“Next to Mom and/or Dad, spouses usually come next on our list, and why not? Intimate relationships can be a hot, sticky mess, especially down the road when we have children and are left with little or no time at all to nourish ourselves or pursue our hobbies and passions. As we temporarily lose ourselves, our most challenging parts begin to surface and when the going gets rough, we are faced with the question of whether we truly accept these parts in each other and if we truly love the person we are with. Matters of the heart are complicated and confusing, and the dynamics are easily misunderstood. We often resent our spouses because 1) we know them so well, as they do us, and 2) we have expectations of them. When we cannot reconcile their respective flaws or quirks with what we want from them, we cop resentments at will. I used to resent my wife simply for suffering. How ridiculous and deranged is that? Very much indeed, but I came to see that my experience wasn’t so novel, that many of us resent others just for suffering, and sometimes just for existing.
So why did I resent my wife for suffering? Because it took me out of my comfort zone. As well, I didn’t get the attention I wanted. I would do things for her and expect her to notice me and thank me. I resented her because I expected a certain reaction or result. I expected her to be happy and present, or at least not to suffer so much and bring me down with her. Can you believe it? It is quite unloving not to let the person we supposedly love suffer. Why am I unable to comfort her by showing some patience and compassion? By writing inventory, I found answers, and I came to understand that it wasn’t about me at all.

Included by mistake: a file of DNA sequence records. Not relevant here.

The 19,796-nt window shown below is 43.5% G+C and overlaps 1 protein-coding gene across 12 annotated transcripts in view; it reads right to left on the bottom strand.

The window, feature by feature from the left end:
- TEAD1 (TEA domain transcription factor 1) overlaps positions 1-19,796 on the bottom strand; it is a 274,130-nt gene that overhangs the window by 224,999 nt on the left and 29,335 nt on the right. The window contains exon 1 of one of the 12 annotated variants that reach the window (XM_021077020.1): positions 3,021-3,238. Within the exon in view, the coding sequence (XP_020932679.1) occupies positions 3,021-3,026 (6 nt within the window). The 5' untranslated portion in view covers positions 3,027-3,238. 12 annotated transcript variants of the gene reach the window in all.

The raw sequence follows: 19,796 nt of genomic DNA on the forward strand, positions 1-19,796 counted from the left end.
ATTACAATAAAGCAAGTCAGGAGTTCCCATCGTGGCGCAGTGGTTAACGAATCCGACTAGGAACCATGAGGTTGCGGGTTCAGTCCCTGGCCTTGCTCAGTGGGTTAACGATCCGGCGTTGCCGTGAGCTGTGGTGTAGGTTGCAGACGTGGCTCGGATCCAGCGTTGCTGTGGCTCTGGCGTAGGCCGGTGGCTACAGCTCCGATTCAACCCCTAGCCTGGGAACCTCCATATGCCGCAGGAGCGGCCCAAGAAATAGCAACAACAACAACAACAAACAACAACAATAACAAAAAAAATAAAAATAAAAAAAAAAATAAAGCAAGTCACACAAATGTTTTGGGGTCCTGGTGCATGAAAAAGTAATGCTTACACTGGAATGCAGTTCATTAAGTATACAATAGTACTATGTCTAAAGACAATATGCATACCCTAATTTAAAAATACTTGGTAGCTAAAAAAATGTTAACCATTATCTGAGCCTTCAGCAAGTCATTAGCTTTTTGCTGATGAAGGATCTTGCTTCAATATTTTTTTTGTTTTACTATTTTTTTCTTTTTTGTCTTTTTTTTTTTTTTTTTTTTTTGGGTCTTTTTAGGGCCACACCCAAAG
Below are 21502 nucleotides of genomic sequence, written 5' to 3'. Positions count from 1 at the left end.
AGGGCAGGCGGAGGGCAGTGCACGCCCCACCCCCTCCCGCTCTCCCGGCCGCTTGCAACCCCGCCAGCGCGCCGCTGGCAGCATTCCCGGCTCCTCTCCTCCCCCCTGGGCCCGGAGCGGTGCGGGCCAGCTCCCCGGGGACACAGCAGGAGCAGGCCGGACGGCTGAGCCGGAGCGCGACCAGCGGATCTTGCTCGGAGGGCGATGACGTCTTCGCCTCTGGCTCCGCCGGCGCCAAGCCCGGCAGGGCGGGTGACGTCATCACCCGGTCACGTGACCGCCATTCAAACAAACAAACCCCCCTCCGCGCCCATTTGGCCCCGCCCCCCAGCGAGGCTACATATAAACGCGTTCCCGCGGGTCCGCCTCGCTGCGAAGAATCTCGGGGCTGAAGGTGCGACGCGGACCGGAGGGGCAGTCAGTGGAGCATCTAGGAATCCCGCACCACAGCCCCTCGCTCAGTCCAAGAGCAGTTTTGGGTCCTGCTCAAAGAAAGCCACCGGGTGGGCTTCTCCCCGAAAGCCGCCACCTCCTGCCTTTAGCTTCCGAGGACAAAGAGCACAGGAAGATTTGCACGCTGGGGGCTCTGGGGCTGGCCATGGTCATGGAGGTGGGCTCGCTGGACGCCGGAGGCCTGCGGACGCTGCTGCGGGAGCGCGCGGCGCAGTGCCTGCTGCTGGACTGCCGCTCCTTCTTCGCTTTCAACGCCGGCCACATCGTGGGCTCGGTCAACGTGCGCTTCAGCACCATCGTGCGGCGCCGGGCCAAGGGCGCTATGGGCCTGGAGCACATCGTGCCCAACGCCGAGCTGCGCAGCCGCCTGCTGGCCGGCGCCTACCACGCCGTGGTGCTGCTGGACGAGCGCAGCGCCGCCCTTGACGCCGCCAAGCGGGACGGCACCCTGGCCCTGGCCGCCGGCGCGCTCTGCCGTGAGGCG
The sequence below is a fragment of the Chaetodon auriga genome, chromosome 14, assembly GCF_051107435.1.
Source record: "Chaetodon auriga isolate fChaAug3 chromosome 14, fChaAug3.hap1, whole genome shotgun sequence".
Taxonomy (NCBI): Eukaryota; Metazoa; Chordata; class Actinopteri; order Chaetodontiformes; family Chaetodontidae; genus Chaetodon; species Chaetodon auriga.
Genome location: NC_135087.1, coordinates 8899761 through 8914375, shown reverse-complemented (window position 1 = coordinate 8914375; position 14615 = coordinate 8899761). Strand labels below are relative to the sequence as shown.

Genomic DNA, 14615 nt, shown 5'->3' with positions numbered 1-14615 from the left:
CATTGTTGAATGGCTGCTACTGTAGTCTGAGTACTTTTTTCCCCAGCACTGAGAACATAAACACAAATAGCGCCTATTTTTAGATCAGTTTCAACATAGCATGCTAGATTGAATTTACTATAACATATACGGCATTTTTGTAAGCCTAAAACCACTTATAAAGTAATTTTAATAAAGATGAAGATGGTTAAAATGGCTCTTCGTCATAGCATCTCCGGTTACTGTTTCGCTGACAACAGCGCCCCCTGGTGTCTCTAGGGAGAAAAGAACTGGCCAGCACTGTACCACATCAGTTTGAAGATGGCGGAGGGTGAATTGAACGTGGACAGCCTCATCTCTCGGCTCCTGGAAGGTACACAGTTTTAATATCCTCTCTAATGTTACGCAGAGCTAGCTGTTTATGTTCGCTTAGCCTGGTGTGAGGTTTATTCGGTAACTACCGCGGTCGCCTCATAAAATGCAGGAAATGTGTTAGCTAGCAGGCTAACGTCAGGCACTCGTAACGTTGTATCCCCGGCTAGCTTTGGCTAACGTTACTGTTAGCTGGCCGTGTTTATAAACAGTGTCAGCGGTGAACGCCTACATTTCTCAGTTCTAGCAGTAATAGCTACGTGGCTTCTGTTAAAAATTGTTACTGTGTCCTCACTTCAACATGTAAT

Relationships will get quite ugly and confusing if we develop resentments based on false assumptions and then leave them unattended. This is how we lose respect for one another and eventually stop loving them. This is how we start bringing out the worst in each other instead of the best. This is how relationships end. It is not because of our failure to work on the relationship, but our failure to work on ourselves. If we want to save our relationships, we don’t go to couples therapy to “work out” the superficial annoyances we have with each other. These are but reflections of underlying individual problems, so to heal a relationship, we must work on ourselves individually and as a result of individual change, the relationship heals. This is why couples therapy is often such a disaster and accomplishes little or nothing at all. The health of the relationship is a direct reflection of our inner health, and thus changing ourselves is the best chance we have to change the world around us. Trying to change the other person is fruitless and will only lead to defensiveness, divisiveness and more resentment.
Along with our spouses, we often make false assumptions with much of the world around us. The guy who cuts you off on the road might have been rushing to the hospital for some emergency, as opposed to purposely trying to annoy you and be a jerk. We personalize the actions of others when they have nothing to do with us. We do this because it helps us to avoid taking responsibility for our feelings and reactions. “Well, if someone did that to you, you’d get angry, too…” is a typical response to justifying and rationalizing road rage, but that is not so true. Plenty of people don’t flip out when someone cuts them off. Why? Because they’re okay inside.
So we have a lot of work to do. We have to write resentment, fear and sex inventory. If possible, try to write it out by hand, so go get a fresh notebook and some pens. Let’s begin with resentment inventory. Following this breakdown, there are several diagrams filled with examples.
The first set of instructions is to make a list of…” – Anybody Can Take Steps, Chp. 4